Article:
She looked at my papers and said, “You didn’t book our hotel in Rockport, MAINE did you?”
And I said, “I booked it in Rockport. Just like you said.”
As it turned out, there’s a Rockport, Maine AND a Rockport, Massachusetts; AND they’re 3 hours and 19 minutes apart. But the best thing about traveling with your sisters is that you can laugh at just about everything, if that’s what you choose; and we do and we did.
We laughed about my booking confusion the entire trip; and my sisters shared the story about “our sister” with people we’d never met, everywhere we went—a nice police officer, an antique shop proprietor, the apple orchard owners, our waitress at The Franconia in New Hampshire, the store clerks in Vermont and on and on and on. And we’d laugh all over again.
The three best things about the trip were: the laughter with my sisters, the buttery lobster rolls, and the beautiful foliage. And my take-away lesson was: be sure I find out the state, as well as the town, before I make an on-line hotel reservation.
There are all kinds of reservations in life to be made; and I’m every so heart thankful that my final destination reservation was made a long time ago. No confusion there; and I’m anticipating lots of laughter when I arrive.
I love God’s color palate; and this year’s Japanese maples drenched in strident purples, sizzling reds, Popsicle oranges, and blinding yellows almost defied sensibility. They reminded me of a busted bag of Skittles generously spilled and bounced out all over the floor; and their late-blooming neighbors—fuchsia and coral azaleas—didn’t inspire much awe spread underneath the maple’s flamboyance.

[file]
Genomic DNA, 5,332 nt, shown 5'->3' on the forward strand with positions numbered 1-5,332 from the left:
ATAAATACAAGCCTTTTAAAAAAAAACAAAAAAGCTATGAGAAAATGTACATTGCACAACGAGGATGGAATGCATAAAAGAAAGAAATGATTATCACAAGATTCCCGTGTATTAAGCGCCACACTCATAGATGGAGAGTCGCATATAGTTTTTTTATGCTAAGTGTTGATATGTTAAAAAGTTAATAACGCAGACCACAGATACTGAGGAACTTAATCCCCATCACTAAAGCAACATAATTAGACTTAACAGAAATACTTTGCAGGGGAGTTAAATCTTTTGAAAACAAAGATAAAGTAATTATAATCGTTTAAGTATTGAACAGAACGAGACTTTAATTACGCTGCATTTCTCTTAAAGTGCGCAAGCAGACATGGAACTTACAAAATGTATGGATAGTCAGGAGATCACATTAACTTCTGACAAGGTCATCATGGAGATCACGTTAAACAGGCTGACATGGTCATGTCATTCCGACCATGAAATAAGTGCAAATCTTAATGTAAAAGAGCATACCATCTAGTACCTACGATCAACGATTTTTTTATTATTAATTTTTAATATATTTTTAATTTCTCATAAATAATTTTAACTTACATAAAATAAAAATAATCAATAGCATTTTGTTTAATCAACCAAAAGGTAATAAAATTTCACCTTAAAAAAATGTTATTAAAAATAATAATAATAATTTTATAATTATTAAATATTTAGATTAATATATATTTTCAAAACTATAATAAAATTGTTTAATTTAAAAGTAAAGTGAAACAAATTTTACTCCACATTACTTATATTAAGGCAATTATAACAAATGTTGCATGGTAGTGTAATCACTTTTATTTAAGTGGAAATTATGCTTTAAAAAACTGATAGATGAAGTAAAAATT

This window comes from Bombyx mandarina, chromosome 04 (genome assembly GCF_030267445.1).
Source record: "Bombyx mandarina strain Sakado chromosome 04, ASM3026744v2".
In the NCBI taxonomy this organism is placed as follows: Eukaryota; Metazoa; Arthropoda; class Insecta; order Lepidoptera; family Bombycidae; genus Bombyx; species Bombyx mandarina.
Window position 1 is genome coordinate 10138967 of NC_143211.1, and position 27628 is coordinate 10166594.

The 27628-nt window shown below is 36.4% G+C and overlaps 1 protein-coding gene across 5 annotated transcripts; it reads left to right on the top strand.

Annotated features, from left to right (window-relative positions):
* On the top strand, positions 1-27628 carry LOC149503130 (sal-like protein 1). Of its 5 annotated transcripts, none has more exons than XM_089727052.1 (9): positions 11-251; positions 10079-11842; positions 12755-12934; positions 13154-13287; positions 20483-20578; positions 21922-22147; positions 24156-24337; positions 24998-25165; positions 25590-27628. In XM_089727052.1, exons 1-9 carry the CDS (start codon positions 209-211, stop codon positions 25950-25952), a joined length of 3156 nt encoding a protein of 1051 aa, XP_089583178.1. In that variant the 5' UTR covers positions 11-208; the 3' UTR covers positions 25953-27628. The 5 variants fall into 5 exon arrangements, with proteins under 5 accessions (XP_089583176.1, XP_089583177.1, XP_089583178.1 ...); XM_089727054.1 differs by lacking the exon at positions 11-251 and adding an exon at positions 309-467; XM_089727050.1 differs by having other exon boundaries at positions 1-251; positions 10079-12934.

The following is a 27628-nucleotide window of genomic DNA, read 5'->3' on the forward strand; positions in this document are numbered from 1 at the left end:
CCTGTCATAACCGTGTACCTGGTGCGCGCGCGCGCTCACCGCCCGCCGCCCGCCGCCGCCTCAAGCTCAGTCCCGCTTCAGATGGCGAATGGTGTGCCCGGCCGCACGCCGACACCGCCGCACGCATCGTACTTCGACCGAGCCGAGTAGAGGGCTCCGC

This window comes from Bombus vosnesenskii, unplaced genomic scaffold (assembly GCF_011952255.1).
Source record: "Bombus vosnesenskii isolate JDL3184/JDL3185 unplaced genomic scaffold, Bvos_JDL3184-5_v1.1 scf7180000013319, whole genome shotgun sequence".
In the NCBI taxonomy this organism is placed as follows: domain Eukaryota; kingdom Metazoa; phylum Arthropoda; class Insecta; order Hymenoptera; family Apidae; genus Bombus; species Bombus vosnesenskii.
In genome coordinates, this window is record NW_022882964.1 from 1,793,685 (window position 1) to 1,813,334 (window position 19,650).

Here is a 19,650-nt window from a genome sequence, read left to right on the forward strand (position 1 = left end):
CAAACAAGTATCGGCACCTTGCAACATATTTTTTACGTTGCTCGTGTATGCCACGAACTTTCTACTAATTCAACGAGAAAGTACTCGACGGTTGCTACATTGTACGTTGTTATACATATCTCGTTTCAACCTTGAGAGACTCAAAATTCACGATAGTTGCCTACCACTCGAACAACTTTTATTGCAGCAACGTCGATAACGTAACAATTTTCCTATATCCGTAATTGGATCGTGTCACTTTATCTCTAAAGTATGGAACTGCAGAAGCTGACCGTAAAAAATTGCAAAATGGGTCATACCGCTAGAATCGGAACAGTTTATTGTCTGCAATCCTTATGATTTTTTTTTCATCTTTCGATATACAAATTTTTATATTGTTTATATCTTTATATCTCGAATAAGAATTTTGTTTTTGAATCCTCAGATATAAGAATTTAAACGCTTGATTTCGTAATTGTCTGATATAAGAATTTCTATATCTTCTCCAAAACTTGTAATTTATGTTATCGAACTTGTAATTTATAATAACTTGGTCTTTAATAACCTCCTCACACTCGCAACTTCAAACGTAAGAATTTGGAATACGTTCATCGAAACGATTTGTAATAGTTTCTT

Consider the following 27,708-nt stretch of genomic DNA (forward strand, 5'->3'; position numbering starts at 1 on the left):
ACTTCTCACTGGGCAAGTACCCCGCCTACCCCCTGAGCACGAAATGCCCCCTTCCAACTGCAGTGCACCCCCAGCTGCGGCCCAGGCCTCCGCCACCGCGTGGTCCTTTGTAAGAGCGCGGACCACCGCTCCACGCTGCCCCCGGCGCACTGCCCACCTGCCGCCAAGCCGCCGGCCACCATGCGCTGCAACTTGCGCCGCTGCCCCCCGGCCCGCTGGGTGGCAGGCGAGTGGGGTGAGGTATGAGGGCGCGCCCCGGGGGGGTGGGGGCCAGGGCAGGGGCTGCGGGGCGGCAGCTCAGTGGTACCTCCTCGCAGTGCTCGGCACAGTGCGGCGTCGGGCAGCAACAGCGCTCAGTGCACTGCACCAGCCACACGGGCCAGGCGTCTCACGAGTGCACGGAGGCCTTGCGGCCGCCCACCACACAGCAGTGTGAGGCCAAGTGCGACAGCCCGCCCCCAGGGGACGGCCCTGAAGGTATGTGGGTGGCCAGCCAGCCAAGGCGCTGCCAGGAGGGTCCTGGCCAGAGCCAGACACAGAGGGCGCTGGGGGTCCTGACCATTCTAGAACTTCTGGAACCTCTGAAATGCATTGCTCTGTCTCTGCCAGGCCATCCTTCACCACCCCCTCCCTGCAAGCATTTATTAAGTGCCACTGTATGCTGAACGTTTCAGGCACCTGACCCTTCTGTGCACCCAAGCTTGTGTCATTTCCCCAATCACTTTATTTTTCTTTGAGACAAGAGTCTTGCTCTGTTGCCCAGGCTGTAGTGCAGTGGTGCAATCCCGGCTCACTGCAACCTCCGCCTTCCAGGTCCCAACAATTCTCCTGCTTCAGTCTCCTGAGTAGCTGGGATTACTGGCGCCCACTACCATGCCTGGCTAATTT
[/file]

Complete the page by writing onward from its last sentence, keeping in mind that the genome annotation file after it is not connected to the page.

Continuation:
Several years ago I happy-color painted my way through the house. My son made me smile when he teasingly told me that the results were akin to walking into a Pixar movie. I laughed; and then reminded him that he no longer lives here.
It’s hard to put too-fine a pointed word on it, but I do know that I’m at home in happy colors.
At year-end 2015, nametests.com, via a random Facebook post, informed me that my “word” for 2016 was “joy”. That pleased me to no end because I’d been actively seeking joy for some time. It also pleased me that it criss-crossed with a long-standing tradition Dan had established in our church’s Christmas Family Communion service: in the softly-lit quiet of each family’s gathered moment, he’d give them their word for the next year.
I love words and particularly love having a word. So I’m pleased to report that my 2016 was filled with joy. Self-fulfilling expectation? Perhaps. God’s blessings spilled out on me? Definitely.
I searched nametests.com this morning, but they’re offering different questions this year; which is just as well. And I’ve chosen my own word for the coming year: aware.
“Now learn a lesson from the fig tree.
When its branches bud
and its leaves begin to sprout,
you know that summer is near.
In the same way,
when you see all these things taking place,
you can know that his return is very near,
right at the door.
I tell you the truth, this generation
will not pass from the scene
before all these things take place.
Heaven and earth will disappear,
but my words will never disappear.
“However, no one knows the day or hour
when these things will happen,
not even the angels in heaven
or the Son himself.
Only the Father knows.
And since you don’t know when that time will come,